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Peru SST

Sharing our Daily Bread

Reflections by Julia Baker: "It was our second day here at Yurac Yacu and we had a lunch invitation. Nancy, one of the Peruvian women that works at The Lazy Dog Inn, was having a birthday and it was being celebrated with a nice lunch, a feast we were of course invited to even though we had never met Nancy. Crowded into Nancy’s dark adobe house we ate together – tin plates piled high with potatoes, a cuy and very spicy sauce. A one-liter coke bottle was passed around and squares of chocolate cake toppled onto the tin plate. For most of the meal I was overwhelmed by the six potatoes in front of me and the spices that made my eyes water and nose run, yet the welcoming smile from Nancy and the clink of forks around the circle felt like such a beautiful community – a communion – that all I could do was smile back.

Serving in Huaraz

Krista with her host Grandmother There are seven students serving with four organizations in the greater Huaraz area. Sarah and Julia are volunteering for Andean Alliance, a nonprofit organization started several years ago by Diana and Wayne, owners of the Lazy Dog Inn.  Each morning our students leave the comfort of the Inn and walk a bumpy trail to a nearby community of Quechua-speaking farmers.  They work with preschool age children, promoting early childhood development among a population of kids that receives relatively little physical, intellectual and emotional stimulation.  In the afternoons, they devote their energy to teaching English and playing games to help further the development of an eager group of school-aged children.  Julia and Sarah's enthusiasm and love of learning are contagious.

Serving in the Jungle

Two worlds meet Kelly and Micah volunteer for a fair trade company called Chanchamayo Highland Products.  Founder Jose Jorge grew up on a farm and understands how difficult it is for agriculturalists to support their families and provide a better life for their children.  He pays higher prices than most other buyers by insisting that those who produce his coffee beans and rain forest fruit do so sustainably.  But he can only buy as much as he can sell, and thus far his customers are limited to a small segment of the certified organic market in France and Germany.  One of his biggest worries, seldom verbalized, is that desperate farmers will soon turn to the production of coca leaves, a strong temptation given its high price.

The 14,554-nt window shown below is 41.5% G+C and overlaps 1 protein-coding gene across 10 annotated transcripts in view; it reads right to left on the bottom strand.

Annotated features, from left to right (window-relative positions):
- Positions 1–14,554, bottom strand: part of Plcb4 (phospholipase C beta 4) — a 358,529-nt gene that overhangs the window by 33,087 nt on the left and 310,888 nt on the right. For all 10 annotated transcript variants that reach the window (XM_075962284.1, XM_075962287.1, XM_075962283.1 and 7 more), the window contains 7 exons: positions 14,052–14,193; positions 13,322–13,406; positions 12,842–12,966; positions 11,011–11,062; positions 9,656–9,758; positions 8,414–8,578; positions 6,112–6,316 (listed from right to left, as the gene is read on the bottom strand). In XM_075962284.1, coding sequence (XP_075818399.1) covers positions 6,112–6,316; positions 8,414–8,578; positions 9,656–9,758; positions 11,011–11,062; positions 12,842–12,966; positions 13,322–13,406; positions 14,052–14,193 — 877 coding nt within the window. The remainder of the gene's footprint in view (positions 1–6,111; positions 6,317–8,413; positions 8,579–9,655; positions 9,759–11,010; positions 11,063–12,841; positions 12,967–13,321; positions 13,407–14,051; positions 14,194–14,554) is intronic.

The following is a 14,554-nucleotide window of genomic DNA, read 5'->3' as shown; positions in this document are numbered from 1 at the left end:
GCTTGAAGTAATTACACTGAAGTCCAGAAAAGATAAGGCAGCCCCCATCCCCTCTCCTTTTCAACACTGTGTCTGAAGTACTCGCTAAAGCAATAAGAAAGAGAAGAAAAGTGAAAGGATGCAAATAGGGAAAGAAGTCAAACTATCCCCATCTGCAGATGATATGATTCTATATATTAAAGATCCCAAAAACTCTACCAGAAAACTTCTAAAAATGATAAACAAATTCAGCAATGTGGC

Serving in Chimbote

Outdoors at a gang-prevention program Chimbote is famous, both among Peruvians and former SSTers.  Peruvians think of the fish that are caught here, home to some of the best Ceviche on the coast.  SSTers think of Father Jack, Sister Peggy, Charles, Jaime and the hundreds of other characters who perform good words and minor miracles at Our Lady of Perpetual Help Parish each day. Sadly, the city still suffers from deep poverty caused in part by overfishing, this year's El Nino effect and the resulting decline of its principal industry.  Seeking to avoid the smell that characterizes an aging fishing port, most of the wealthier residents have moved to nearby Nuevo Chimbote (New Chimbote).  Those left behind try to eke out a life in the dusty streets and ramshackle buildings that comprise the older parts of the city.  The children here are particularly vulnerable to hunger, disease, violence, chemical dependency and gang activity.

Service in Cusco

Sometimes you just know you are in the right place, at the right time. When heavy rains and flooding in the Cusco area arrived in late January, we were forced to cancel our plans to visit Machu Picchu.  But the disappointment this brought was little compared to the devastation suffered by those living in the low-lying areas of Lucre and Huacarpai. From the disaster emerged a new service opportunity for three of our students.  Tori, Joe and Jeff are working with pastors and volunteers from the San Jeronimo Mennonite Church to help residents of these farming communities clean up the mess created by the flood.  Some days this involves digging.  Other days it involves helping to dismantle a destroyed home to salvage building materials or recover valuable contents.  And everyday it involves bringing a smile and a sense of hope to the people whose lives have been affected by the unprecedented rains high in the Andes.

Serving in Ayacucho

Three students are serving in a new province this semester.  Ayacucho is located high in the Andes, an historically important region that hosted the final battle of independence against the Spanish almost 200 years ago.  It was also the birthplace of the conflict between the Sendero Luminoso (Shining Path) and the Peruvian military in the 1980s.  While the victory against the Spanish colonialists is a source of pride to the locals, the more recent conflict between the maoist terrorists and the government soldiers continues to haunt the tens of thousands who lost family and friends.  Fortunately, the most resilient have founded churches, schools and clinics to help heal the wounds and bring hope to a new generation.

Spending a Night in the Southern Cone

Most of Lima's population is made up of recent immigrants from the Andes or rain forest who inhabit the "cones" located to the north, east and south of the city.   We began visiting the Southern Cone during the second week of the program to learn what conditions are like for people living on the margins -- economically, socially, culturally. The city of Villa Maria is over thirty years old.  The original estera (reed mat) walls erected by the first settlers have been replaced with sturdy concrete blocks.  The residents benefit from running water, sewer and electric hookups.  The neighborhood may still appear "poor" by North American standards, but we discovered a richness we had not expected.